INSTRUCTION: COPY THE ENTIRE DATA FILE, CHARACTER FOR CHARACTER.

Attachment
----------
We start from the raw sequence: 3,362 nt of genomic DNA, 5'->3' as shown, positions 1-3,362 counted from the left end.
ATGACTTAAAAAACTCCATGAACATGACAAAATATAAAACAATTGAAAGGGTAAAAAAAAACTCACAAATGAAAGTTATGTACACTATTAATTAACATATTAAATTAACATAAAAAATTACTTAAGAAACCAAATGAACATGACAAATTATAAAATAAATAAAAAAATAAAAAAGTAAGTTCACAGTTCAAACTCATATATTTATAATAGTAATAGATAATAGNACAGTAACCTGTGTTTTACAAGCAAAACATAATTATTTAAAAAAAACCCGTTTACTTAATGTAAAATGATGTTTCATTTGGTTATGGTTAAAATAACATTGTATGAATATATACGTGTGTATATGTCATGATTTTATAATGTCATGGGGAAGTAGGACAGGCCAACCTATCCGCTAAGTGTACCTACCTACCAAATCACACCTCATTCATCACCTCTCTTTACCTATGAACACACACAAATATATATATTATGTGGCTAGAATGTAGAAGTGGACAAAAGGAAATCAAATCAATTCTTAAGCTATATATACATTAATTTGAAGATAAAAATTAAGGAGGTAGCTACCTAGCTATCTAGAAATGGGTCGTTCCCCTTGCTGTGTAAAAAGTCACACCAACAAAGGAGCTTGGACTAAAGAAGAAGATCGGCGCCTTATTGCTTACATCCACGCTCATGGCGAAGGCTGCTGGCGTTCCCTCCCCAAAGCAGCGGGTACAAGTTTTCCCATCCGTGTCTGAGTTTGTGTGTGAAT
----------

We start from the raw sequence: 3,362 nt of genomic DNA, 5'->3' as shown, positions 1-3,362 counted from the left end.
ATGACTTAAAAAACTCCATGAACATGACAAAATATAAAACAATTGAAAGGGTAAAAAAAAACTCACAAATGAAAGTTATGTACACTATTAATTAACATATTAAATTAACATAAAAAATTACTTAAGAAACCAAATGAACATGACAAATTATAAAATAAATAAAAAAATAAAAAAGTAAGTTCACAGTTCAAACTCATATATTTATAATAGTAATAGATAATAGNACAGTAACCTGTGTTTTACAAGCAAAACATAATTATTTAAAAAAAACCCGTTTACTTAATGTAAAATGATGTTTCATTTGGTTATGGTTAAAATAACATTGTATGAATATATACGTGTGTATATGTCATGATTTTATAATGTCATGGGGAAGTAGGACAGGCCAACCTATCCGCTAAGTGTACCTACCTACCAAATCACACCTCATTCATCACCTCTCTTTACCTATGAACACACACAAATATATATATTATGTGGCTAGAATGTAGAAGTGGACAAAAGGAAATCAAATCAATTCTTAAGCTATATATACATTAATTTGAAGATAAAAATTAAGGAGGTAGCTACCTAGCTATCTAGAAATGGGTCGTTCCCCTTGCTGTGTAAAAAGTCACACCAACAAAGGAGCTTGGACTAAAGAAGAAGATCGGCGCCTTATTGCTTACATCCACGCTCATGGCGAAGGCTGCTGGCGTTCCCTCCCCAAAGCAGCGGGTACAAGTTTTCCCATCCGTGTCTGAGTTTGTGTGTGAAT